JERUSALEM (Reuters) - Half a year ago one man stood alone and unchallenged on the summit of Israeli politics - the veteran right-wing populist Benjamin Netanyahu, known as “King Bibi” to his loyal followers.
But on Tuesday Netanyahu failed, for the second time since April, to secure a clear victory in parliamentary elections. And now all eyes are turning to a former Netanyahu aide who stood up to his former boss five months ago, and may now decide whether the Netanyahu era continues, or comes to an end.
The potential new kingmaker is Avigdor Lieberman, a far-right immigrant from Moldova who lives in an Israeli settlement in the occupied West Bank and who served as an aide to Netanyahu during the 1990s.
Lieberman, 61, has none of Netanyahu’s polish and international prestige, but took a huge gamble by refusing to join a Netanyahu coalition government on a point of principle in an election last April.
If exit polls and early vote tallies prove correct, he reaped the reward by boosting his party’s seat numbers in the Sept. 17 rerun.
“Lieberman will again tip the balance,” the liberal Haaretz daily said in a banner headline after Tuesday’s vote.
A partial tally showed the conservative Netanyahu tied with his centrist rival Benny Gantz. Neither has enough support from like-minded parties to create a coalition with a clear parliamentary majority. That has left both relying on Lieberman.
“The conclusion is clear - all that we have said during the election campaign is coming true,” he told reporters on Wednesday. “There is only one option - a national unity government, a liberal, broad government, and we will indeed say again, we will not join any other option.”
Lieberman, a former defense minister under Netanyahu, made his stand on the long-standing divide within Israel between its secular and ultra-religious communities.
He refused to serve alongside ultra-Orthodox Jewish parties who have long been allies in Netanyahu-led ruling coalitions, and who wield influence over everyday life in Israel, including the administration of marriage and divorce.
Lieberman’s determined secular stance played well with other secular Israelis, including his fellow immigrants from the former Soviet Union, many of whom are not deemed Jewish according to strict ritual law.
Lieberman originally belonged to Netanyahu’s Likud Party but quit it to form the far-right Yisrael Beitenu (Israel is our Home) in 1999, appealing to fellow Russian-speakers with his secularist agenda and tough talk against Palestinians.
Lieberman is now pushing for a “national unity” government that would include his own party, which is predicted to take 9 of the parliament’s 120 seats, alongside Likud and Gantz’s Blue and White party, forecast to have around 32 seats each. The final tally may not be known for days.
Where Netanyahu fits into the new picture is anyone’s guess. Gantz, a centrist former army general, has said he is open to teaming up with Likud, but not if it is led by Netanyahu.
During months of campaigning Gantz excoriated Netanyahu over long-standing corruption allegations.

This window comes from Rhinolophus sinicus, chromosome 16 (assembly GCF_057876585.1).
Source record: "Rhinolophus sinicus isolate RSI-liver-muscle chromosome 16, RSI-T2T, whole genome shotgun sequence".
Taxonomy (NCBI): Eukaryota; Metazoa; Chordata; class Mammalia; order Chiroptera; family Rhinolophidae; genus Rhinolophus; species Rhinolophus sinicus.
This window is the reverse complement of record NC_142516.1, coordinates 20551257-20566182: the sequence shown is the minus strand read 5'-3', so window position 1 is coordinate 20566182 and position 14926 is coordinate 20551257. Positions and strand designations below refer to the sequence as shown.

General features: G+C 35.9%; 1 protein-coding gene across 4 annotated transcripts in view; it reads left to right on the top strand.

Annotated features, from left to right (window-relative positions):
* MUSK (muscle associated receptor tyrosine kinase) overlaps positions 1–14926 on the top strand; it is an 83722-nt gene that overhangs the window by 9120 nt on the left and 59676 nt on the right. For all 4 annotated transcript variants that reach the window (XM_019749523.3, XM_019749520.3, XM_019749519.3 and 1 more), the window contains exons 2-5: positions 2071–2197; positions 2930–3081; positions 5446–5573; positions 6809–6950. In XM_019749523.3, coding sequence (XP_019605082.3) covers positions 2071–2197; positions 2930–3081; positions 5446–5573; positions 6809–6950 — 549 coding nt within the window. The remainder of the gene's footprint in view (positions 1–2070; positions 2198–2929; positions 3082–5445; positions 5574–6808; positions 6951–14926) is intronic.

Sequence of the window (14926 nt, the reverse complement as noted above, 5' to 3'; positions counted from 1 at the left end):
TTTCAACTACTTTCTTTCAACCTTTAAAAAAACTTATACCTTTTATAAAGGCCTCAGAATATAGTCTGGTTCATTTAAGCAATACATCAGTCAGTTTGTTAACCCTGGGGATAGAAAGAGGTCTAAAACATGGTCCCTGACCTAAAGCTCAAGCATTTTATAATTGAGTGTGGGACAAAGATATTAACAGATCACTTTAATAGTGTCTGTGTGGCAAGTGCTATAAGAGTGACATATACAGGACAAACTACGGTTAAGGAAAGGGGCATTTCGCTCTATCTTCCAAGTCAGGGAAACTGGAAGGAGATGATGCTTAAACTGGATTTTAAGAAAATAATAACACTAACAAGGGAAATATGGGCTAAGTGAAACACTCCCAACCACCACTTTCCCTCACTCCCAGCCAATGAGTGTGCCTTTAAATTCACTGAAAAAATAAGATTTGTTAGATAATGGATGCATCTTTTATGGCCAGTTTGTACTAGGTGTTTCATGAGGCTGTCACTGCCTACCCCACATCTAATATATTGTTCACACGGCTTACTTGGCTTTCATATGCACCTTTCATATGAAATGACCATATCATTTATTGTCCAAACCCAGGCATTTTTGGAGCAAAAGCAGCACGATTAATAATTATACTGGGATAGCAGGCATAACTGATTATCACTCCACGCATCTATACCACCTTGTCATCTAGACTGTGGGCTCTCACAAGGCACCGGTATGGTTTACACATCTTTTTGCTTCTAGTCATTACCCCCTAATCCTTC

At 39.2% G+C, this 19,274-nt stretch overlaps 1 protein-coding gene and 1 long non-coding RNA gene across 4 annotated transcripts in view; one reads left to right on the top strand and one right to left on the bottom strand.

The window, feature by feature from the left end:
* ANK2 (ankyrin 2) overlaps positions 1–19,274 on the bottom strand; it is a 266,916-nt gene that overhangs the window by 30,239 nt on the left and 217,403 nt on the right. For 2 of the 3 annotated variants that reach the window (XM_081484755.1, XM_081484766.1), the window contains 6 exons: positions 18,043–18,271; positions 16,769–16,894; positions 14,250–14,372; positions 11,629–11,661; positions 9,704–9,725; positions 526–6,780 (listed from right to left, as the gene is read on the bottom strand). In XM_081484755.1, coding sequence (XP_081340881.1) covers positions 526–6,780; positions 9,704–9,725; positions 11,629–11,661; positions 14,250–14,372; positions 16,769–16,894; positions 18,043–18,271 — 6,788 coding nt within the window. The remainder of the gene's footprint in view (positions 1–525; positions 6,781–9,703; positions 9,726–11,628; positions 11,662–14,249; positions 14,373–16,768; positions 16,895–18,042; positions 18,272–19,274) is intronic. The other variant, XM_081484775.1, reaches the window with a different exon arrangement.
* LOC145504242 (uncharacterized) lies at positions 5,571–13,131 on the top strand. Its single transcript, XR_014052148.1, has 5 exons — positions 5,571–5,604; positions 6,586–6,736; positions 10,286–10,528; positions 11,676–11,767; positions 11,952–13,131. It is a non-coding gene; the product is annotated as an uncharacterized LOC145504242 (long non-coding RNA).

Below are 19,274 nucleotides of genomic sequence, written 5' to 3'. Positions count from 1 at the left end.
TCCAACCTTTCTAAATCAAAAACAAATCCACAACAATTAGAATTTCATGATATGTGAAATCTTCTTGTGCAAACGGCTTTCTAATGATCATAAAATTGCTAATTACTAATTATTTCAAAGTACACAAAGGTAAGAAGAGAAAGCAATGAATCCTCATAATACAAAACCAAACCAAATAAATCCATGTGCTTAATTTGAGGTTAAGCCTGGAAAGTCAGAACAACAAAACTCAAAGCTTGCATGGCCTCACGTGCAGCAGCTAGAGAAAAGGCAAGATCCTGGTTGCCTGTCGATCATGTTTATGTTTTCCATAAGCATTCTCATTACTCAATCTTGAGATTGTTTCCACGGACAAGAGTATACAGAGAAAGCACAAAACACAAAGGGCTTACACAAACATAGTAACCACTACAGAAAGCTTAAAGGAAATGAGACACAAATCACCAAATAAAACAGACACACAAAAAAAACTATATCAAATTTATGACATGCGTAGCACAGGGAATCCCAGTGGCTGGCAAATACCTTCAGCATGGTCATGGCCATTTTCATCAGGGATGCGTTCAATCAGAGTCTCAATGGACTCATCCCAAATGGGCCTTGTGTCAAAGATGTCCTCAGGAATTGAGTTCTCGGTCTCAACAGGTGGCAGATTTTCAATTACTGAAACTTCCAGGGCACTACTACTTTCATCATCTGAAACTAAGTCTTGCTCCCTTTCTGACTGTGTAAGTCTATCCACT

Netanyahu, who denies wrongdoing, is set for a pre-trial hearing next month. He is expected to argue that the charges should be dismissed in the national interest, and his critics believe that is a key motive for him seeking so strenuously to continue his premiership into a record fifth term.
Lieberman served in several Israeli cabinets, most recently as Netanyahu’s defense minister. But he resigned from that post last year, protesting at what he saw as government weakness in the face of rocket attacks by Palestinian Islamists in Gaza.
That walkout destabilised Netanyahu’s coalition, and ultimately led to the April election, in which Lieberman won five parliament seats.
Netanyahu, a master coalition-builder, was widely expected to repeat his past successes in putting together a government. But he was blindsided when Lieberman refused to lend his support, citing his dissatisfaction that many ultra-Orthodox are granted exemptions from service in the Israeli military.
That gambit improved Lieberman’s standing - raising his profile, potentially doubling his seats and, early indications suggest, extending his popularity beyond his original base of ex-Soviet immigrants.
With campaign billboards reading “Make Israel Normal Again”, Lieberman’s secular-nationalist platform included support for Jewish settlements in the West Bank. Most world powers deem the settlements as illegal, a view disputed by Israel.
Lieberman, who as a younger man worked as an airport baggage handler and bar bouncer, seemed at ease while electioneering. Netanyahu, ubiquitous on the airwaves and social media, emerged from the campaign hoarse and subdued, giving a downbeat post-election address that neither claimed victory nor conceded defeat.
Lieberman said he did not rule out Netanyahu as a political ally or underestimate a leader whose supporters still regard him as a “magician”.
“(But) I will not go to a Halacha government,” he said, in a reference to Jewish ritual law and ultra-Orthodox party participation in a coalition.
Editing by Mark Heinrich